Texas Secretary of State Phil Wilson (left) addresses the crowd at Thursday's opening of theEntrepreneur Assistance Center for the North Texas Regional Center for Innovation and Commercialization, while Alliance Bank President Tom Sellers (right) and EDC Director Roger Feagley listen. "This is not doing things the same old way," Wilson said. "Growing our own, in a rural environment, hasn't been done before, and I think it shows visionary leadership."
Staff Photo By Angela Pitts

A Center for Ideas

New economic development facility represents fresh approach to building jobs, growth

By BRUCE ALSOBROOK, News-Telegram Managing Editor

March 2, 2008 - When a new public building opens, such as the Sulphur Springs-Hopkins County Economic Development Corporation did with its new offices Thursday, you can expect the usual suspects -- elected officeholders, the city manager, the occasional bank president -- to attend.

But what was the Texas Secretary of State doing here? And that lady -- isn't she with the governor's office? Isn't that guy one of the people that oversees the Texas Emerging Technology Fund that's handed out $32 million in North Texas in just a couple of years?

People like that don't show up for grand openings unless it's a big deal.

And make no mistake -- this IS a big deal.

The office building, located off Shannon Road just north of NetData, is not just the home of the local EDC.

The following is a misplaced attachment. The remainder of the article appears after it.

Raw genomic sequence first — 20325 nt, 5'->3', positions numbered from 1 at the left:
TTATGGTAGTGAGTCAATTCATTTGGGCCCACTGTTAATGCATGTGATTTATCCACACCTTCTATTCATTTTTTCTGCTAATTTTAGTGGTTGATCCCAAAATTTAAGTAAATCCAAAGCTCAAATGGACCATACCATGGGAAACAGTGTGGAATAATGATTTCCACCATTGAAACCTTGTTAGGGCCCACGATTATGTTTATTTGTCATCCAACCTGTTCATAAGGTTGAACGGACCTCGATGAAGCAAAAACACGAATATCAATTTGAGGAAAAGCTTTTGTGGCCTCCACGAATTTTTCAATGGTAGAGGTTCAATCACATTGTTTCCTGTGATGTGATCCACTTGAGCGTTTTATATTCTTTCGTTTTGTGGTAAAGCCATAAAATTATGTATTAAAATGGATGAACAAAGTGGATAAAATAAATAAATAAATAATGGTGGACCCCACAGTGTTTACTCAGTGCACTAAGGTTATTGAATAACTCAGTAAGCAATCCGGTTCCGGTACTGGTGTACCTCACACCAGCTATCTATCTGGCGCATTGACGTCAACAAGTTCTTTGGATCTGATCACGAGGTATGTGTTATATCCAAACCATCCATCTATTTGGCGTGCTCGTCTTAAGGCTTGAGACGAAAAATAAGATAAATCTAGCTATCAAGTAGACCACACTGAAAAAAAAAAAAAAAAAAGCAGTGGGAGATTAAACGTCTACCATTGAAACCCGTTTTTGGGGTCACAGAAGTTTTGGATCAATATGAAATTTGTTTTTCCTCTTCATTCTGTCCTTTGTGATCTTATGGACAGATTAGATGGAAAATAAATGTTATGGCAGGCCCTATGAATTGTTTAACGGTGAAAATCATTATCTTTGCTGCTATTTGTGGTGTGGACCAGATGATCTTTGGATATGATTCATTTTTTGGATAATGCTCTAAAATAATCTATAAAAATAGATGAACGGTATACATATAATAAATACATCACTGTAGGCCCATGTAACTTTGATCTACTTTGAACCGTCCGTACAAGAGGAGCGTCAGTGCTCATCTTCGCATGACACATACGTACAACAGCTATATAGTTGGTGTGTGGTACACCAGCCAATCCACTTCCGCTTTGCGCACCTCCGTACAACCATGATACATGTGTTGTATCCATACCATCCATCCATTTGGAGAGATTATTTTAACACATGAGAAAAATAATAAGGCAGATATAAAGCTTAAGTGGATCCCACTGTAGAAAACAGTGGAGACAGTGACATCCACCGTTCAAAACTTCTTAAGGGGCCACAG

Officially, it's the Entrepreneur Assistance Center for the North Texas Regional Center for Innovation and Commercialization. Unofficially, it's a quantum shift from the old way of economic development, the tried but often untrue theory that if you wave incentive dollars in the face of outside businesses, they'll relocate to your town.

Or, as EDC Director Roger Feagley, citing the old adage that insanity is doing the same thing over and over and expecting different results, put it, "We're trying something different."

Feagley explained that the idea for the center grew out of a search for solutions to the challenge of creating jobs in Hopkins County. With an aging workforce and a labor market that doesn't rely heavily on high-tech industries, there has a been a "brain drain" in recent years. Children grow up here, graduate from high school and go to college where they train for high-paying jobs that there is no market for locally. Consequently, they move to where those careers are.